How do we know when we have won the war in Afghanistan? Many critics of the Bush administration fault him for not being clear about his definition of winning the war in Iraq. But in light of Barack Obama’s comments today in Paris, it is crucial to hold the presumptive Democratic presidential candidate to the same standard.
Sen. Obama has always maintained that the war in Iraq was a distraction and a war on terror being fought in the wrong place. He has always said that Afghanistan is where the U.S. and others need to concentrate their firepower to defeat the Taliban and the terrorist forces associated with Osama bin Laden. But when Obama says “we’ve got to finish the job” and “Afghanistan is a war we have to win,” he needs to be clear with American voters exactly what, in his view, would constitute a win there.
And, what about Pakistan? There is little doubt among diplomats and intelligence officials that Pakistan’s so-called tribal areas are home to the the thugs and common criminals bent on destroying the West. If Obama is elected President (and some say he is behaving of late as if he already has been) what will he do about Pakistan? Does the United States go to war against that nation,too? He has already indicated he might be inclined to use force there.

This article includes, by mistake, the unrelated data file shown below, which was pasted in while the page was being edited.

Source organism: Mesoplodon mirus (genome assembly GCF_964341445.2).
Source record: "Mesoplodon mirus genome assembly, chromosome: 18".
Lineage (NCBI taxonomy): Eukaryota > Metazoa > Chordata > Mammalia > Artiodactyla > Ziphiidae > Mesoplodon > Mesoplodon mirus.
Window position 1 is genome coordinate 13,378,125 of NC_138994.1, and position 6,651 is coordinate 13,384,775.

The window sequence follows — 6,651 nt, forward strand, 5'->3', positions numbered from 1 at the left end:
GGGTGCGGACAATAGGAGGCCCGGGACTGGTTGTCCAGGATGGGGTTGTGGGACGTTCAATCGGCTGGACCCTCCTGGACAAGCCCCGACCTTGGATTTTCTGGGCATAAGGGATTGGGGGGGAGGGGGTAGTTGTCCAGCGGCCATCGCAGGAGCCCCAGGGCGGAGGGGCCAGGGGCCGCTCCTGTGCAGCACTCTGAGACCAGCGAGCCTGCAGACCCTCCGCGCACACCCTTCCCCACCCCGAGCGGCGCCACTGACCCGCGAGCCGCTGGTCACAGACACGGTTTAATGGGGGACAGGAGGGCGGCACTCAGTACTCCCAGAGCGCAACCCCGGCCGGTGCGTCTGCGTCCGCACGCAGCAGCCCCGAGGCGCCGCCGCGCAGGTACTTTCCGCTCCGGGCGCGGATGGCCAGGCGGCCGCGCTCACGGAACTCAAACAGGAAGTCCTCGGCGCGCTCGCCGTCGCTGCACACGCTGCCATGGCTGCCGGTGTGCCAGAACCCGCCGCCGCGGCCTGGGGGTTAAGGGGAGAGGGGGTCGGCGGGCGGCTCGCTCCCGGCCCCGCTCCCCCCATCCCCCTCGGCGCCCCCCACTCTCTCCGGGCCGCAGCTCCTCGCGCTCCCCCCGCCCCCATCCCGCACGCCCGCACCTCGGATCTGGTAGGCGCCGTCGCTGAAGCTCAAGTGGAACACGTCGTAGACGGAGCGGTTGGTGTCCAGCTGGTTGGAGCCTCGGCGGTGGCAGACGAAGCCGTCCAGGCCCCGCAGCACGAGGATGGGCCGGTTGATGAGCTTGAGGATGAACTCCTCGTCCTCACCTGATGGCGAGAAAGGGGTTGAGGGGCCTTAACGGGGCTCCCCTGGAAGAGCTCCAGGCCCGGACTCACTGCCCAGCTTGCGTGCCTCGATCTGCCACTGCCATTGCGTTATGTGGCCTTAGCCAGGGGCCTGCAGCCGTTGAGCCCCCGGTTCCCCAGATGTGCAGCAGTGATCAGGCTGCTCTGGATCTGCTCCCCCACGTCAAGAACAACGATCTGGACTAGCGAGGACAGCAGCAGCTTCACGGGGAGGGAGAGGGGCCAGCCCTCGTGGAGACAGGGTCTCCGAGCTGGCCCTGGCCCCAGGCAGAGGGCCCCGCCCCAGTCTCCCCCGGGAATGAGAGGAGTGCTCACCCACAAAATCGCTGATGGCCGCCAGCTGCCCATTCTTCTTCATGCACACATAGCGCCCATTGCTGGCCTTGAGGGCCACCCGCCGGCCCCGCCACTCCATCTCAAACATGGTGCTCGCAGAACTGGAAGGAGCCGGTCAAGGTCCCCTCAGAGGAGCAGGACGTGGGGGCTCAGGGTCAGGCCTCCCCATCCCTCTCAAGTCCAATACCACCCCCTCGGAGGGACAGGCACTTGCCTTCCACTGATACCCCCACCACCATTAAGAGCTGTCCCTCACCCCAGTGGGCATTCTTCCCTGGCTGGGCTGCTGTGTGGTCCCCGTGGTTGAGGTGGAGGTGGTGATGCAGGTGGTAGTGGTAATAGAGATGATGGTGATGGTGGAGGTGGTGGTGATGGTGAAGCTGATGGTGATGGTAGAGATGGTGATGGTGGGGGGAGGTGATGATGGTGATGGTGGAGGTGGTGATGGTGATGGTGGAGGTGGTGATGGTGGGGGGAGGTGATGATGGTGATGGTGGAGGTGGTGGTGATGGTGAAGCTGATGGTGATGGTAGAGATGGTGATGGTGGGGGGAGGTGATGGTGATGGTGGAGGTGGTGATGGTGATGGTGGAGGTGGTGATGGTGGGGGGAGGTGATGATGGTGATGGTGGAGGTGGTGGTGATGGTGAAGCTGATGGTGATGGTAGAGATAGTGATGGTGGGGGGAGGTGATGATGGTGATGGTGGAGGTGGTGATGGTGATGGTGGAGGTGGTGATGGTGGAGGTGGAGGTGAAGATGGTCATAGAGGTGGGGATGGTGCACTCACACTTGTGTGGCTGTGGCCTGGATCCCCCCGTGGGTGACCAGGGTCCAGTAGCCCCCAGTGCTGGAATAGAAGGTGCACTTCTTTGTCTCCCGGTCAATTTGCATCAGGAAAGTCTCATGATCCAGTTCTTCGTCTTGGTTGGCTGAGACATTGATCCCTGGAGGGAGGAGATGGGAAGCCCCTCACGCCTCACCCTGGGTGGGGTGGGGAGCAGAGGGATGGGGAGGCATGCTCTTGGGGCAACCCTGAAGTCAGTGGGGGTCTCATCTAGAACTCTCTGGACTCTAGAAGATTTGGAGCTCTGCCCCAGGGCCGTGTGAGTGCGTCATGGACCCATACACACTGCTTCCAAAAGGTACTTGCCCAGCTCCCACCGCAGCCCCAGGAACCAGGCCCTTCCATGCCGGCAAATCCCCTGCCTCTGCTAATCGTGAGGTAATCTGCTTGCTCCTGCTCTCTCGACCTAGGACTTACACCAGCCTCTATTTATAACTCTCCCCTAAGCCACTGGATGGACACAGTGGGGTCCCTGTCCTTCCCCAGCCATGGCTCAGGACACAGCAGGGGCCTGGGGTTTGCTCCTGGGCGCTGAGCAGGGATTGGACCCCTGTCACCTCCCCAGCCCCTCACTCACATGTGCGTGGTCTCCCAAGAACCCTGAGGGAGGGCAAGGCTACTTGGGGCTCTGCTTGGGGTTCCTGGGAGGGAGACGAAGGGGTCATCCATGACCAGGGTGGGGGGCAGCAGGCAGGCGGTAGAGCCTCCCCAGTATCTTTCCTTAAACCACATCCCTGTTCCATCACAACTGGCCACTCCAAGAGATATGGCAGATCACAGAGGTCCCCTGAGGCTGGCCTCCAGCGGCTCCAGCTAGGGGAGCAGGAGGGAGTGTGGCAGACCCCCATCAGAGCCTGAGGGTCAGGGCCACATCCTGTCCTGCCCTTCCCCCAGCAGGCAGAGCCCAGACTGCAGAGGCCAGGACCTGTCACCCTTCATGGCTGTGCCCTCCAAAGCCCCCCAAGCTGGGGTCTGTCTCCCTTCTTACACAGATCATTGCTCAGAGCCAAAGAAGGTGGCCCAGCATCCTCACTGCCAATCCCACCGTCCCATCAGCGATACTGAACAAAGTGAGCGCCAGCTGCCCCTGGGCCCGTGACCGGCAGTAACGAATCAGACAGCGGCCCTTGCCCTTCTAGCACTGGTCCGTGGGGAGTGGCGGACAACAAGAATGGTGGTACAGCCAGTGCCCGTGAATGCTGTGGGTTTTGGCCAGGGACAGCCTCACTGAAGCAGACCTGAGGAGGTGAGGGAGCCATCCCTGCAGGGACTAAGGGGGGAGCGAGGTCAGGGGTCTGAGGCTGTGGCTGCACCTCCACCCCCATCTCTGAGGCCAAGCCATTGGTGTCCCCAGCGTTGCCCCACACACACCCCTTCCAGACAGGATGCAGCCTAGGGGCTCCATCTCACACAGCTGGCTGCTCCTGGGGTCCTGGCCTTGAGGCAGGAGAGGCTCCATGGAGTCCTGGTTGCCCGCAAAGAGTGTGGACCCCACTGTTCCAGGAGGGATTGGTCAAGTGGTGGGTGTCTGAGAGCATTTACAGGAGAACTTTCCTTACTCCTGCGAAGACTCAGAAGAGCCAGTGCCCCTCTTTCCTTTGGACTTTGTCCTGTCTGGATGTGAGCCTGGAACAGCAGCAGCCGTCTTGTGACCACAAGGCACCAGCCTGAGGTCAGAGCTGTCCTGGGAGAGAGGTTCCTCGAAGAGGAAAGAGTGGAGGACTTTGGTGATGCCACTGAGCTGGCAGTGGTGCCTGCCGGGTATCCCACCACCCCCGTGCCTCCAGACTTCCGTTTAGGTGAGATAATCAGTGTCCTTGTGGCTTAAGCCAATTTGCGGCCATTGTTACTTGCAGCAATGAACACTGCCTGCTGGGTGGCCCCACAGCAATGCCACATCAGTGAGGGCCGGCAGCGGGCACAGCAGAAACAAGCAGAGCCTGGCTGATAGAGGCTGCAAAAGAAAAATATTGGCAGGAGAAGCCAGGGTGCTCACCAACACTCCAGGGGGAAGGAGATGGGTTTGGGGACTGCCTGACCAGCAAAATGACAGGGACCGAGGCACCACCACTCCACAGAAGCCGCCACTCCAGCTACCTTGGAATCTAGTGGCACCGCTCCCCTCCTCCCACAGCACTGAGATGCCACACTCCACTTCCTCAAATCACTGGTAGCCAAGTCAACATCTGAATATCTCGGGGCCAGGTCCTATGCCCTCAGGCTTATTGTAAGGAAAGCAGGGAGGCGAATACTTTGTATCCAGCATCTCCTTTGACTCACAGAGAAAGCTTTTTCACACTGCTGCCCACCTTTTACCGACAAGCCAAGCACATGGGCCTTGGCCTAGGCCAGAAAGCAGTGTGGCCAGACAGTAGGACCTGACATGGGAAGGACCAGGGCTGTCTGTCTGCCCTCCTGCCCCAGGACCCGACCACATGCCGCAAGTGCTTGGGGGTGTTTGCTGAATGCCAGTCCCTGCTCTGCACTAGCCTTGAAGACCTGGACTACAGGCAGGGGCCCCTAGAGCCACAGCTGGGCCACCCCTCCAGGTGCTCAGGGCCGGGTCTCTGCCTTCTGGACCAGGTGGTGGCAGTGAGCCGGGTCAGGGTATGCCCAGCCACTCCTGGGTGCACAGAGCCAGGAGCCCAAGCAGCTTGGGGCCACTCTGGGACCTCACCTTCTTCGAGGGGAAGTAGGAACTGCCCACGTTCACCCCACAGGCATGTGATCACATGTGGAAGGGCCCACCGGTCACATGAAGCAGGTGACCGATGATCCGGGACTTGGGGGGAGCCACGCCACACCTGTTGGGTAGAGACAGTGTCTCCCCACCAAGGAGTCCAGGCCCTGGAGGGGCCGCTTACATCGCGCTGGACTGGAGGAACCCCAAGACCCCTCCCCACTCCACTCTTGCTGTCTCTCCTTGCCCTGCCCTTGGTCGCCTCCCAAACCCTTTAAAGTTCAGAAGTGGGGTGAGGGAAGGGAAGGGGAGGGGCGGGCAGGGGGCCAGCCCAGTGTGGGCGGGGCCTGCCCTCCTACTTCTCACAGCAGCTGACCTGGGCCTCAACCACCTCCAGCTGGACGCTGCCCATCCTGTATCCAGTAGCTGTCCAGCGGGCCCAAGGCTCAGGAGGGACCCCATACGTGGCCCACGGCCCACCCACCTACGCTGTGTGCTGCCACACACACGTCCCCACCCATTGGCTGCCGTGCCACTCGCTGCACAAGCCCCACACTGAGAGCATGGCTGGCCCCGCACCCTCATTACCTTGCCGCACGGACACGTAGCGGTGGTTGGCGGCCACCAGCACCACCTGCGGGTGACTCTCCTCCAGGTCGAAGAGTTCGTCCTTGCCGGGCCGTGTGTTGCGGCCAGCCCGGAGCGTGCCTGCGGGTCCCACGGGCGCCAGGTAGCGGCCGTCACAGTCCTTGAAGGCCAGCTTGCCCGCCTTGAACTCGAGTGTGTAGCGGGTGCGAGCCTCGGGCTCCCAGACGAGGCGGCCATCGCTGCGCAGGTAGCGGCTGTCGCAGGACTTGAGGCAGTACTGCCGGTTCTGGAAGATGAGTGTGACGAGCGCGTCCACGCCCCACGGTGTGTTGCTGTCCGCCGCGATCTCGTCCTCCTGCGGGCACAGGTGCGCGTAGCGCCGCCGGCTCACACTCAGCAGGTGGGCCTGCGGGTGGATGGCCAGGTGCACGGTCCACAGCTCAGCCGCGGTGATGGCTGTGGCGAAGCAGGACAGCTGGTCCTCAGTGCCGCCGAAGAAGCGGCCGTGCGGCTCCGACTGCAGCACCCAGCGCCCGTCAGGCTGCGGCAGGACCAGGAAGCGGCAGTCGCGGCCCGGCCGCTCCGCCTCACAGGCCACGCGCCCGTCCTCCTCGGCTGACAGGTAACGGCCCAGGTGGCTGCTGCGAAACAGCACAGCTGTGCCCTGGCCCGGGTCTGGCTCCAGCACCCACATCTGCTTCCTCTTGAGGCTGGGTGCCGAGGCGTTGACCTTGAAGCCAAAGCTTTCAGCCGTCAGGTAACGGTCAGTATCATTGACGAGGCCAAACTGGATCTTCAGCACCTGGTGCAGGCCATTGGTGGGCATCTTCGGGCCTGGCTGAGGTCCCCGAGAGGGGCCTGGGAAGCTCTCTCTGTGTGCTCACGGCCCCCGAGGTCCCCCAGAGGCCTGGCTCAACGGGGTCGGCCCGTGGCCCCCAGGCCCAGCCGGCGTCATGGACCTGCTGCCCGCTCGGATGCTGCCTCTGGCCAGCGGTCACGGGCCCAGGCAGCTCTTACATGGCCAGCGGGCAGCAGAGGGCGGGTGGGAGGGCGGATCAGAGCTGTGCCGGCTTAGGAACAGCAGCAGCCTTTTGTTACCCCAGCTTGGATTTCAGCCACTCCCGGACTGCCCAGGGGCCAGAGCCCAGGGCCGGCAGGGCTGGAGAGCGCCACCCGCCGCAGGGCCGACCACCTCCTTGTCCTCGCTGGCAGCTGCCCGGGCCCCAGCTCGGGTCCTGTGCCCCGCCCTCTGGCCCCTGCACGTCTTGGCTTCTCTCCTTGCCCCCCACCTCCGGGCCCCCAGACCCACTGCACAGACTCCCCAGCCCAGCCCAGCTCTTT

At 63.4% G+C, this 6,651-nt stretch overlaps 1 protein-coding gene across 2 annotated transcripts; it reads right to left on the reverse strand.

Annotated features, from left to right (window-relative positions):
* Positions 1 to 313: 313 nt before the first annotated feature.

Iran and its nuclear secrets
On the subject of Iran, Obama is sounding more and more like the conventional politician he claims to disdain. He says that Iran must quickly accept a call to freeze its uranium enrichment program. He and French President Nicolas Sarkozy, says Obama, agreed that Iran represents “an extraordinary grave situation.”
What happened to the talk early on about sitting down and talking with Iranians instead of threatening them? Obama has slowly backed away from that position as the campaign has progressed and after he did away with all his political challengers, including Hillary Clinton. In fact, his current take on Iran sounds a lot like—-well—like Bush’s take on Iran?
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